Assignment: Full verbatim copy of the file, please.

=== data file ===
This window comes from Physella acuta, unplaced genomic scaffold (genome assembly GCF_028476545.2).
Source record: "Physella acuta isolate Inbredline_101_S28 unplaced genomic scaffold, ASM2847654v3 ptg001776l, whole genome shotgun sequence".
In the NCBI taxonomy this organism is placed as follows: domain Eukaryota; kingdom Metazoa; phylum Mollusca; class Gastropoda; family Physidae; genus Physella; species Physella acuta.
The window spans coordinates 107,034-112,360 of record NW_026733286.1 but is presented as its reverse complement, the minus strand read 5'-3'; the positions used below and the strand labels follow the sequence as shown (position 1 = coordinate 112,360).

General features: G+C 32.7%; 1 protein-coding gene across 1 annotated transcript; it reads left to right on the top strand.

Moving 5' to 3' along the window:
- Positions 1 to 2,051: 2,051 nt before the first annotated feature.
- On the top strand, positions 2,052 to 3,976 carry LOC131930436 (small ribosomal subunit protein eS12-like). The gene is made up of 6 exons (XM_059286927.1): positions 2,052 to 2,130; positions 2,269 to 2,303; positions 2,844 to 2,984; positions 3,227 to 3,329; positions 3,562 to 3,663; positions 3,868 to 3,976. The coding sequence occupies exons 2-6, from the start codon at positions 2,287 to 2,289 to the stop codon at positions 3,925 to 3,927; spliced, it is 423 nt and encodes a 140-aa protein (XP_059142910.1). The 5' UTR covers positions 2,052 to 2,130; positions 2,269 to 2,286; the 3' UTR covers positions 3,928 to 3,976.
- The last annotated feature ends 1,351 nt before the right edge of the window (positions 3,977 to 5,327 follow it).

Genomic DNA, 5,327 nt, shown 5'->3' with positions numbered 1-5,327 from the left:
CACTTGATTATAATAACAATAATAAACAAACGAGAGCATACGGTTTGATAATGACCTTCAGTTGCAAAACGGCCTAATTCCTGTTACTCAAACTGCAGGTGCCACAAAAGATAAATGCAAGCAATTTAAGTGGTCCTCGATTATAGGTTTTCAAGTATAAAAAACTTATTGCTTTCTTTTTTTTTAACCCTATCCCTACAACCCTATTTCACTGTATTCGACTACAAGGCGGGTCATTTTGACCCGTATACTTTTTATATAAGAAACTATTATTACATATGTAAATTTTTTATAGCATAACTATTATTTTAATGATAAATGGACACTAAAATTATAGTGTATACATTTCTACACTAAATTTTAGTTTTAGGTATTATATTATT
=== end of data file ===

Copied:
This window comes from Physella acuta, unplaced genomic scaffold (genome assembly GCF_028476545.2).
Source record: "Physella acuta isolate Inbredline_101_S28 unplaced genomic scaffold, ASM2847654v3 ptg001776l, whole genome shotgun sequence".
In the NCBI taxonomy this organism is placed as follows: domain Eukaryota; kingdom Metazoa; phylum Mollusca; class Gastropoda; family Physidae; genus Physella; species Physella acuta.
The window spans coordinates 107,034-112,360 of record NW_026733286.1 but is presented as its reverse complement, the minus strand read 5'-3'; the positions used below and the strand labels follow the sequence as shown (position 1 = coordinate 112,360).

General features: G+C 32.7%; 1 protein-coding gene across 1 annotated transcript; it reads left to right on the top strand.

Moving 5' to 3' along the window:
- Positions 1 to 2,051: 2,051 nt before the first annotated feature.
- On the top strand, positions 2,052 to 3,976 carry LOC131930436 (small ribosomal subunit protein eS12-like). The gene is made up of 6 exons (XM_059286927.1): positions 2,052 to 2,130; positions 2,269 to 2,303; positions 2,844 to 2,984; positions 3,227 to 3,329; positions 3,562 to 3,663; positions 3,868 to 3,976. The coding sequence occupies exons 2-6, from the start codon at positions 2,287 to 2,289 to the stop codon at positions 3,925 to 3,927; spliced, it is 423 nt and encodes a 140-aa protein (XP_059142910.1). The 5' UTR covers positions 2,052 to 2,130; positions 2,269 to 2,286; the 3' UTR covers positions 3,928 to 3,976.
- The last annotated feature ends 1,351 nt before the right edge of the window (positions 3,977 to 5,327 follow it).

Genomic DNA, 5,327 nt, shown 5'->3' with positions numbered 1-5,327 from the left:
CACTTGATTATAATAACAATAATAAACAAACGAGAGCATACGGTTTGATAATGACCTTCAGTTGCAAAACGGCCTAATTCCTGTTACTCAAACTGCAGGTGCCACAAAAGATAAATGCAAGCAATTTAAGTGGTCCTCGATTATAGGTTTTCAAGTATAAAAAACTTATTGCTTTCTTTTTTTTTAACCCTATCCCTACAACCCTATTTCACTGTATTCGACTACAAGGCGGGTCATTTTGACCCGTATACTTTTTATATAAGAAACTATTATTACATATGTAAATTTTTTATAGCATAACTATTATTTTAATGATAAATGGACACTAAAATTATAGTGTATACATTTCTACACTAAATTTTAGTTTTAGGTATTATATTATT